2 radians every 23 hours 56 minutes and 4 seconds so  7.3 x 10-5 s-1. So the
centrifugal acceleration v2/R = 2 R .

In addition to this gravity is reduced further at the equator due to the equatorial
bulge (the radius of the earth at the equator is 22 km larger than at the pole). Together
these contribute to a gravitational difference of 0.5% between the pole, where it is 9.83
m/s2 and the equator where it is 9.78 m/s2.

If Santa weighs 250 lbs at home (at the pole) what would he weigh on the equator?

Would gravity be different on a ship traveling 10 m/s eastward on the equator from a ship
heading 10m/s westward on the equator?

The earth’s gravitational field is further complicated by the earth’s structure—
which is not flat nor smooth. The example in figure 5.8 (page 96) shows how increased
gravity over a ridge results in a rise in the sea-surface, while reduced gravity over a
trench results in reduction of sea-surface. The variations in gravity occur because the
gravitational vector is pointing to local regions of enhanced mass—and since the earth’s
crust is heavier than the ocean’s waters it tends to point away from the trenches and
towards the ridges. This can result in sea level rising 10’s of meters with slopes on
the order of 1 meter per kilometer. Yet this does not drive any motion. Why?

For particle purposes, at least as far as ocean circulation is concerned, we can forget
about the earth’s gravitational anomalies, and set g=9.81 m/s2.

While we can invoke slight variations in gravity to deal with the vertical
acceleration how do we get the horizontal accelerations? Lets use the pole as an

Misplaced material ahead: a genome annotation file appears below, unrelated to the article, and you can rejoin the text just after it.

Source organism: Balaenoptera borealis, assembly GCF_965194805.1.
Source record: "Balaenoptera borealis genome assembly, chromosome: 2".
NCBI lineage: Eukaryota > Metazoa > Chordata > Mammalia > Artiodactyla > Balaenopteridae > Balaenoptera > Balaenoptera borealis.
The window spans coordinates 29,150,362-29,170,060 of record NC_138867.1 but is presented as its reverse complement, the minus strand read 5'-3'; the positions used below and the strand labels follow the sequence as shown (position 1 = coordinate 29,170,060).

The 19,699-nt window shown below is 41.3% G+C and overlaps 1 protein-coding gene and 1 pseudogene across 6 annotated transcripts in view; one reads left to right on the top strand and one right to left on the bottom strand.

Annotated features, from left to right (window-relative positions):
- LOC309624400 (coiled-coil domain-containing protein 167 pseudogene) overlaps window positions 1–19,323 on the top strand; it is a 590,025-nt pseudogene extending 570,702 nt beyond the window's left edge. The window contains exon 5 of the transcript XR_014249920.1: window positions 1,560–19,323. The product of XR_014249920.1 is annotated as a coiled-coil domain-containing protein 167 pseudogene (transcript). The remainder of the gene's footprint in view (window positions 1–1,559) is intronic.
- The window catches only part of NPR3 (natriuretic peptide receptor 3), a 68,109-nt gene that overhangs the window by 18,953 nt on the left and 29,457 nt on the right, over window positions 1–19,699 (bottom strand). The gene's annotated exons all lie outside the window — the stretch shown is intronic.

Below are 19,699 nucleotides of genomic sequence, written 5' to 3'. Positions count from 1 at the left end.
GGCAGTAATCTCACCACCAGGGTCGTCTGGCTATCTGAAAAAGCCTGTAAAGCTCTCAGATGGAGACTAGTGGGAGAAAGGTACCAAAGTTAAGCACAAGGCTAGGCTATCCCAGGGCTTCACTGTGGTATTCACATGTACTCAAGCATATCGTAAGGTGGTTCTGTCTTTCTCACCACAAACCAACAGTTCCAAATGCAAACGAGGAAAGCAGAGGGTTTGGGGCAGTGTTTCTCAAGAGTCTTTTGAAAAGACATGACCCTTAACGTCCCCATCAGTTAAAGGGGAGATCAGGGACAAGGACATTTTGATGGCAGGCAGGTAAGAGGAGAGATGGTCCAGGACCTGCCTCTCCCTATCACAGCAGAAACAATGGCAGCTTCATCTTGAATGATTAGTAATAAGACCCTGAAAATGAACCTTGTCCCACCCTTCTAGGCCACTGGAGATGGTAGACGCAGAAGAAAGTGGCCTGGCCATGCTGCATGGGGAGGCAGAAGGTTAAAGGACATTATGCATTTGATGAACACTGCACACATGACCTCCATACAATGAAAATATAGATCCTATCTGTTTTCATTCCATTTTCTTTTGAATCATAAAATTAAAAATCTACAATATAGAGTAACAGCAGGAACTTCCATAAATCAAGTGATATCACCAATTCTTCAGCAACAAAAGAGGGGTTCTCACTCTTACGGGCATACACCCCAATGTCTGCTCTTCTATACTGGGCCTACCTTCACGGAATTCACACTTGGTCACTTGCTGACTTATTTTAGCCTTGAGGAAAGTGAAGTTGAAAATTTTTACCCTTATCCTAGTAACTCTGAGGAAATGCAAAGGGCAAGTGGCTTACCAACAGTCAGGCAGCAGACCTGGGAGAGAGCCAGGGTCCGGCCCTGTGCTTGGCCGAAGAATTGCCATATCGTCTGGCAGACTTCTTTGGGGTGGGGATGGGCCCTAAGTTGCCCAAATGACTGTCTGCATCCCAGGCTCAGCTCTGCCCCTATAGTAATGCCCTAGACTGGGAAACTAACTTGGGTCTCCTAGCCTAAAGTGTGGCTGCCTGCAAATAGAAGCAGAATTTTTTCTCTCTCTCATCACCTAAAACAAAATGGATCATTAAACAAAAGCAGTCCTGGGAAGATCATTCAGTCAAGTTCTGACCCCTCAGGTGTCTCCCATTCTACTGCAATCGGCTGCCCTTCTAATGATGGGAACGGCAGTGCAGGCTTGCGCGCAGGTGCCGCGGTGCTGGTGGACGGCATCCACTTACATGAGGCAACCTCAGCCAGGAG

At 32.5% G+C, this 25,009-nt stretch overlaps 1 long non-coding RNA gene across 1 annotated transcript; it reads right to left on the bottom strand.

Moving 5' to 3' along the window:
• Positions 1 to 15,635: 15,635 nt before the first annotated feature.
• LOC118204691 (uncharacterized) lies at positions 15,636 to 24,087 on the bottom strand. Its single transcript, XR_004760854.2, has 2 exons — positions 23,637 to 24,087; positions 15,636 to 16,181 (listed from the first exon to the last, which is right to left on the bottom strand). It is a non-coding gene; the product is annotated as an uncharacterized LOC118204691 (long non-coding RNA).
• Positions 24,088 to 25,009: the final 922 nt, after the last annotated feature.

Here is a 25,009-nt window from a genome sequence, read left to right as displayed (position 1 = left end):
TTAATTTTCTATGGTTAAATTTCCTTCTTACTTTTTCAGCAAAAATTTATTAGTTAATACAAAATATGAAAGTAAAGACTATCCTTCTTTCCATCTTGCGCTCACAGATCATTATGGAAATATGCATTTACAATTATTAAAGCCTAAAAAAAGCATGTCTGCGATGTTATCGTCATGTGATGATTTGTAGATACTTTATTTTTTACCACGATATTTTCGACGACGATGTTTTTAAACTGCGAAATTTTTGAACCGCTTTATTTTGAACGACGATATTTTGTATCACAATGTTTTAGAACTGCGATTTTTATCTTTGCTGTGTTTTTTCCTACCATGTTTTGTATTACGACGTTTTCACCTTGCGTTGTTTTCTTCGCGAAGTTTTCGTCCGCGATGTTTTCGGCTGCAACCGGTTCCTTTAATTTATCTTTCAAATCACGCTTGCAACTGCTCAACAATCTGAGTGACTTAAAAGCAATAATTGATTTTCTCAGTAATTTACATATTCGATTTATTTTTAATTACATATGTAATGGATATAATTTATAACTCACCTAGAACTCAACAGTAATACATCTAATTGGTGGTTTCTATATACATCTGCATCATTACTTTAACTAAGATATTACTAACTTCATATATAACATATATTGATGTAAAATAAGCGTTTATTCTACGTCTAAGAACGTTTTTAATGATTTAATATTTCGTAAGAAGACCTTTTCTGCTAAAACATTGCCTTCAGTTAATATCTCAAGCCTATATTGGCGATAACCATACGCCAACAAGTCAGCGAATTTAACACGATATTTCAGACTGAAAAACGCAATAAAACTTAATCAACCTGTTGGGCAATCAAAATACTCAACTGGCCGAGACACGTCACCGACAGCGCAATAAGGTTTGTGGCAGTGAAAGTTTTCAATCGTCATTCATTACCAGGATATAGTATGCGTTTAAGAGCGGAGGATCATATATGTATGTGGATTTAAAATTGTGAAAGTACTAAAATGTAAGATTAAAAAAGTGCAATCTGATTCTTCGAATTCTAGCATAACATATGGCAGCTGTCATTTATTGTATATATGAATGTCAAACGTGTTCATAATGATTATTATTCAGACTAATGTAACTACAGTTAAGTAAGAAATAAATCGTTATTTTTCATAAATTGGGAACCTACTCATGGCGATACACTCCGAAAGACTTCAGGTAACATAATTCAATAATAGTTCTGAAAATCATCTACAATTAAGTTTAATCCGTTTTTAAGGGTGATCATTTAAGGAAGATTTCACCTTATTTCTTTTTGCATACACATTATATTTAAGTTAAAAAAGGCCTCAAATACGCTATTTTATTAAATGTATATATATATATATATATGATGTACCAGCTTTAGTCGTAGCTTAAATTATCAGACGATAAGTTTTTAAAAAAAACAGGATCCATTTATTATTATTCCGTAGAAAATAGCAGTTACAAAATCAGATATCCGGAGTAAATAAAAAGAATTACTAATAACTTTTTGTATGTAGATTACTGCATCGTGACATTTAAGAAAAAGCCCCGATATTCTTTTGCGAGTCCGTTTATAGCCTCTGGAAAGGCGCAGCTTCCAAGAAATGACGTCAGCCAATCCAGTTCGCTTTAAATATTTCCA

example where the rotation can be thought of as that of a turntable. If we started rotating
a frictionless fluid that was at rest on a turntable it would never turn but rather remain
motionless relative to fixed space while the turntable spun underneath it. Relative to the
turntable the fluid would complete a circle once each rotation in a sense opposite to that
of the rotation of the turntable. However, no matter how hard we try, we have yet to find
a frictionless material outside of a physics book, so the fluid will eventually begin to spin
and at some time later will be in what is called solid body rotation and will have no
motion relative to the turntable. In this state the fluid is now constantly accelerating
inwards. This is achieved by a pressure gradient being set up in the disk with higher
elevations on the sides and a low in the middle. Thus the fluid accelerates down hill at
exactly the same rate that the table turns. A similar thing happens in the ocean and
atmosphere whereby a pressure gradient has been set up in such a way that allows the